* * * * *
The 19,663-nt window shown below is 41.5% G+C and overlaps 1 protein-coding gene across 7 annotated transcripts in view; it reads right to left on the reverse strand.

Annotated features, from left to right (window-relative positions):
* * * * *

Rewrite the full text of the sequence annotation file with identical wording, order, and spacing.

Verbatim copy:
The 19,663-nt window shown below is 41.5% G+C and overlaps 1 protein-coding gene across 7 annotated transcripts in view; it reads right to left on the reverse strand.

Annotated features, from left to right (window-relative positions):